Perfect English

     I’ve written before of my flailing attempts to learn a bit of Arabic so I can chat with the Syrian clerks who run the cash registers at my neighborhood stores.
     I’ve pretty much mastered marhaba: hello – shlonak: how you doing? – Mli’ach: fine – and shukran: thanks.
     Last time I went in I asked Sam to remind me of the last thing he’d taught me – a three-word phrase for something I couldn’t remember in English either.
     Sam is a friendly guy. But this time he shook his head about a quarter of an inch to each side, then rolled his eyes toward the other customer in the shop and toward his boss, sitting in a chair in the corner.
     The boss eventually went outside for a smoke with the customer, and Sam leaned over the counter and said, “Hey, man, you can’t be talking Arabic to me anymore.”
     I said, and I quote: “What?”
     Sam looked toward the door.
     “A customer heard me talking Arabic with another friend and complained to the boss. I guess the guy thought we were talking about him. So I’m not supposed to talk Arabic anymore.”
     I said – and you can quote me on this – “What?”
     “The boss doesn’t even speak it anymore,” Sam said. “He’s been here for seven years.”
     He looked out the door again, where the boss and the other customer were talking and gesticulating.
     “You can talk it with me,” Sam said. “But not when there’s other customers around. Or the boss.”
     “Cheez,” I said. “So apart from that, shlonak?”
     “Mlyah,” Sam said. “Means the same, like mli’ach. But you have to say it fast.”
     “Mlyah,” I said.
     “Right. Perfect.”
     “Well,” I said, buying a lottery ticket that would not win me $400 million, “shukran.
     Sam said something, but the boss came in, so I don’t know what it was.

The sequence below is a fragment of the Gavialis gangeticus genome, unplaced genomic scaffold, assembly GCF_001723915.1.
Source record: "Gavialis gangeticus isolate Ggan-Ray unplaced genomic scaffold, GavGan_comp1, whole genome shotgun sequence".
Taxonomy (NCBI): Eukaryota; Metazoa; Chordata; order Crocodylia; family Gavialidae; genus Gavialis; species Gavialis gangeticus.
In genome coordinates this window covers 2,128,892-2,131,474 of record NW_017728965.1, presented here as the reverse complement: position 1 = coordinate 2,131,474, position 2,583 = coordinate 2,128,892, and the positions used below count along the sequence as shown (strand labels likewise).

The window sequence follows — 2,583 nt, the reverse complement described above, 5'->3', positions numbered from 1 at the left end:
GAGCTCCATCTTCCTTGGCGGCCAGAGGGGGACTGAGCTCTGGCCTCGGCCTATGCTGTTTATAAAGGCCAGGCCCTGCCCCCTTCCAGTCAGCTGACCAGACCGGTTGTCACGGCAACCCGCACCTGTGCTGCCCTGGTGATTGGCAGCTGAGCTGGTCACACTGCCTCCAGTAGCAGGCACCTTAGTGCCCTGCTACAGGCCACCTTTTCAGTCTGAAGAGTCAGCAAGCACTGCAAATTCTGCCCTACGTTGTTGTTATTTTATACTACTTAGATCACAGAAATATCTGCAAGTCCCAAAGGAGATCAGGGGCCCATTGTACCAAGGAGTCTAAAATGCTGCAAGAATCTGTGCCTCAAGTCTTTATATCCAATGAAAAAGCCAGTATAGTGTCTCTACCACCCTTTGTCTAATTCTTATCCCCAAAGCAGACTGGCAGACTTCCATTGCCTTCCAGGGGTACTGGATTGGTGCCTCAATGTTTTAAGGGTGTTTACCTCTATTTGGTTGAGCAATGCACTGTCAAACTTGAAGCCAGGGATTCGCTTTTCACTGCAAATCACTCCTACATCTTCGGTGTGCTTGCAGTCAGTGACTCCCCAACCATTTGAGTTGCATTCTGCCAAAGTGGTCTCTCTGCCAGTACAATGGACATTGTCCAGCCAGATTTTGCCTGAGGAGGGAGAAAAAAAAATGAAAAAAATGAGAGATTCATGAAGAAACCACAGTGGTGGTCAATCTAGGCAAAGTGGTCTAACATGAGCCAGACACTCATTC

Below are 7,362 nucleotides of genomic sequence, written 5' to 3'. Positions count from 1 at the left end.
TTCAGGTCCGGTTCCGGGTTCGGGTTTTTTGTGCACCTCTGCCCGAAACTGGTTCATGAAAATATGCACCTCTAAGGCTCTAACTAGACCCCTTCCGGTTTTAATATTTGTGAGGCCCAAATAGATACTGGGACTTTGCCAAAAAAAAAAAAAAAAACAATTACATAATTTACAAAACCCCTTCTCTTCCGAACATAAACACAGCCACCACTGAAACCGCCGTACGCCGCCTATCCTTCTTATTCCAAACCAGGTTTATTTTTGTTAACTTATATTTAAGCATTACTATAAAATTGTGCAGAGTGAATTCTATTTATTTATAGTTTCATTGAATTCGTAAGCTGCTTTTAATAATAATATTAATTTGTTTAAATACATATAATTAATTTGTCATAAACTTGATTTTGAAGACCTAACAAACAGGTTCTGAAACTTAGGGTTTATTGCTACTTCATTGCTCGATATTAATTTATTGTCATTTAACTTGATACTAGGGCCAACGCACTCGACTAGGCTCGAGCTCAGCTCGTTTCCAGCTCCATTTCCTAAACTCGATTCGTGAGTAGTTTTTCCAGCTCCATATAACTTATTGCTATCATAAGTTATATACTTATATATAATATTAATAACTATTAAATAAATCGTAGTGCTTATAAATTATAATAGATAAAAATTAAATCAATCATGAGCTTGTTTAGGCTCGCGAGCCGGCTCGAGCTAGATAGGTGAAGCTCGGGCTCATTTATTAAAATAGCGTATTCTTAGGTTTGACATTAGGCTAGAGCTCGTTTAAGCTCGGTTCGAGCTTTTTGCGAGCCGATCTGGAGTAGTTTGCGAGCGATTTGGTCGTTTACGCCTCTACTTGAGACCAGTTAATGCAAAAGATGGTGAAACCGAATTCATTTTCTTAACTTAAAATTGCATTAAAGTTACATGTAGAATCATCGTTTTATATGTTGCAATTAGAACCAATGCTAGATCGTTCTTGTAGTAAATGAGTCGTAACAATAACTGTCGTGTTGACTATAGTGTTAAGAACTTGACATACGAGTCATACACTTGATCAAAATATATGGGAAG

On the way home I stopped at a vegetable market two blocks from my house. I waited in line as the young, pretty cashier lamented to an older man, in perfect Spanish, that she had never learned to speak Spanish.
     I’m a snoop, by nature and trade, and butted in.
     “Excuse me,” I said in Spanish. “I couldn’t help but hear you say you can’t speak Spanish. But you’re speaking perfect Spanish.”
     “No,” she said in English. “I wish my father had taught it to me so I could speak Spanish.”
     I addressed the older man in Spanish. “Sounds like she’s speaking Spanish to me,” I said.
     The three of us then carried on a conversation about language, in two languages. To be polite, once in a while they would say a sentence in English for me. To be polite, I pretended I didn’t know the Spanish word for eggplant, though I know perfectly well what it is – verengena.
     I told the young woman and the old man about the conversation I had just had with my Syrian friend. The three of us agreed, in two languages, that it’s ugly for people to resent people who speak a language the ugly person can’t understand.
     “God don’t like ugly,” the woman said. In perfect English.

%d bloggers like this: